So if you haven’t heard, Russell Simmons created a Harriet Tubman sex tape. Yes, you read that right. A sex tape parody in which Mother Harriet has a fellow slave friend hide in a closet and tape her essentially seducing her master. In the video “Harriet”, played by Youtube comedian Shanna Malcolm, records:
a sexual escapade with her master to blackmail him into helping her get the Underground Railroad going. There’s an actual sex scene (that’s more raunchy and silly than sensual) where he’s on top, and then she’s on top. All in all, it ends with Tubman sitting on a bed smoking, telling her master that she has something on him that could ruin him if he doesn’t allow her to start the Underground Railroad.
Where to begin?
There’s a reason we call Harriet Tubman “Black Moses.” Harriet Tubman is one of the most revered women in Black history because of the incredible sacrifices she repeatedly made in order to secure freedom for herself and others. She did this despite the fact that there were bounties placed on her head and her life was in constant danger
As a child, she faced brutal beatings on nearly a daily basis, at the hands of one of her mistresses. As a teenager she stood up to an overseer who was hunting down another slave. In response he took a lead weight and beat her in the head with it. Her parents thought she would die from the blow but she pulled through and survived.
After securing her own freedom, reports say that she freed over 300 additional enslaved Africans. By her own account she once famously said
“I freed over a thousand slaves. I could have freed thousands more if only they knew they were slaves.”
See Harriet is revered because she did what no one else could or would do. She gained freedom for herself and selflessly dedicated her life to securing freedom for others.
Black Moses indeed.
Rape During Slavery
I am going to be generous and give Uncle Rush and his defenders the benefit of the doubt. See most people, Russell Simmons included evidently, have no idea just how disgustingly terrible slavery truly was. If you’re basing your slavery knowledge off of your K-12 education or a recent viewing of movies like Roots or Django, you are sorely mis-educated. Here is just one account of what happened when a Black woman refused sex with her master during slavery.
I encourage you to peruse slave narratives or books like 100 Years of Lynching to get a feel for the constant state of terror that Black folks lived in during slavery. Remember—it wasn’t a crime to rape a Black woman. So Black females were literally at constant risk of being forced to submit to their master’s sexual desires.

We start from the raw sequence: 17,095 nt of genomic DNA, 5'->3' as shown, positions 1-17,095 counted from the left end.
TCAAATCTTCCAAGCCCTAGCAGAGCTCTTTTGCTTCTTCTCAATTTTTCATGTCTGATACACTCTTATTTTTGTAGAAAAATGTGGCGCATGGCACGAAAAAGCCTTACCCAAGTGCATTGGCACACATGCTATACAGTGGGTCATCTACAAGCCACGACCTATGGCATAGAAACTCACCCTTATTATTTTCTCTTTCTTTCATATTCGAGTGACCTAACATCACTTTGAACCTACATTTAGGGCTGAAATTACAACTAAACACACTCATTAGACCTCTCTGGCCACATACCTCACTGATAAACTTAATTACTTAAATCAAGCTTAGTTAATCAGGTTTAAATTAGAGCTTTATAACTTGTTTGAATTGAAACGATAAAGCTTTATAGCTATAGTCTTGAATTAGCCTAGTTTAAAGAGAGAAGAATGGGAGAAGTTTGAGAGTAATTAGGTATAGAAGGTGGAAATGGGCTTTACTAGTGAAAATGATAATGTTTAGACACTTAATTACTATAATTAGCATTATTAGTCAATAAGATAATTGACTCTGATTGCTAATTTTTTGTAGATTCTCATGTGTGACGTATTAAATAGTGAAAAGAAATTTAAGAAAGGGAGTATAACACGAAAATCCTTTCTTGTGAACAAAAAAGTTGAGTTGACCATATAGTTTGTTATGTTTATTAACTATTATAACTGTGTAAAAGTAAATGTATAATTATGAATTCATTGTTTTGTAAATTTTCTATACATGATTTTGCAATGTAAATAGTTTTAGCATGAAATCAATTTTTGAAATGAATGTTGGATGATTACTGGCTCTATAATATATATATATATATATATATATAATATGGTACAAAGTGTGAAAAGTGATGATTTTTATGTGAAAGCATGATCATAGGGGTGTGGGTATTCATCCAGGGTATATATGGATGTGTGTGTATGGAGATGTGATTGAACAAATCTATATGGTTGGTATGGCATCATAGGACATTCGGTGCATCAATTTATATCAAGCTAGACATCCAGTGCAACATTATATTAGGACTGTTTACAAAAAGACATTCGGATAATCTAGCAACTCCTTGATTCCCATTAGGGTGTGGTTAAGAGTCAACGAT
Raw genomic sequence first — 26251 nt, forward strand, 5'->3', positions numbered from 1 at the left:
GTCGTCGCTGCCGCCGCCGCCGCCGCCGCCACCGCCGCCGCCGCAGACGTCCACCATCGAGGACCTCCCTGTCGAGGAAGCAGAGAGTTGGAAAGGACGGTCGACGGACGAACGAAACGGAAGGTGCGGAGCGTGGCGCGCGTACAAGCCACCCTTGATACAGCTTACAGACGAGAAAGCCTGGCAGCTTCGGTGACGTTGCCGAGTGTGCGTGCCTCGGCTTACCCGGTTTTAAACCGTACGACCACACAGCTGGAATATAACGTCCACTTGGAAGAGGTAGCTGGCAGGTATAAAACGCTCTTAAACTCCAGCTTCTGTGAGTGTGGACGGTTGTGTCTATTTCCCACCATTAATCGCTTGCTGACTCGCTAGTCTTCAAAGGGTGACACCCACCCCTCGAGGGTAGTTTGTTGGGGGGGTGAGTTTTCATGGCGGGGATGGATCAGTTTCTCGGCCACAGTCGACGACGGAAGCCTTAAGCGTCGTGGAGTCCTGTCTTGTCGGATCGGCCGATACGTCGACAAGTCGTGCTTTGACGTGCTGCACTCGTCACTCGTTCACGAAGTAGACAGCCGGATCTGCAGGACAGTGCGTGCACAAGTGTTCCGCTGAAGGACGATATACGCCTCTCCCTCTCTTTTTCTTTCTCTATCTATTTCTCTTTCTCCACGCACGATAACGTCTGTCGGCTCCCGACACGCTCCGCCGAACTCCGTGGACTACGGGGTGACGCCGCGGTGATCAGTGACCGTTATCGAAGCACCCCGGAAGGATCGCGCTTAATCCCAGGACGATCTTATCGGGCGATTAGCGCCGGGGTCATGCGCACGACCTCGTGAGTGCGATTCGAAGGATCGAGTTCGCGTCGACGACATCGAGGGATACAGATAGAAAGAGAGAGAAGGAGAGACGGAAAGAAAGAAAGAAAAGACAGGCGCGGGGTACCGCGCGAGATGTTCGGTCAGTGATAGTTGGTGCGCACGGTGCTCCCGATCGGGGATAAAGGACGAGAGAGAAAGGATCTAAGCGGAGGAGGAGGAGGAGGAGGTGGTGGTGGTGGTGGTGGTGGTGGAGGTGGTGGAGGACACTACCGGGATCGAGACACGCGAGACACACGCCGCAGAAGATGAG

Many slave masters used Black women to teach their sons how to “be men” and had free, unlimited access to sexually abusing them at any time. Refusal could bring brutal beatings where the woman’s flesh literally hung off her body if not actual death.
(This is one of the reasons I get angry when people act like Thomas Jefferson and Sally Hemmings had a “relationship.” The former president of the United States repeatedly and systematically raped that young girl and is upheld as a hero. But that’s another post.)
Back to Uncle Rush
This is part of why the Russell Simmons backed video is so disgustingly disrespectful. Harriet Tubman had to literally steal her freedom. There was no back room bargaining. There was no willingness or capacity to seduce a master with her body in order to get his permission to run the Underground Railroad.
In this video not only is Harriet reduced to a slave era video vixen—but she isn’t even allowed the dignity of being the orchestrator of one of the most successful anti-slave movements known to man.
But this is about more than just the video. This is about an open willingness to completely demean and destroy Black women’s stories and pain for a cheap laugh. It’s about a willingness to take what we hold sacred and sacrifice it for personal profit. It’s about a few selfish Black people who will sell out our history because it affords them financial gain.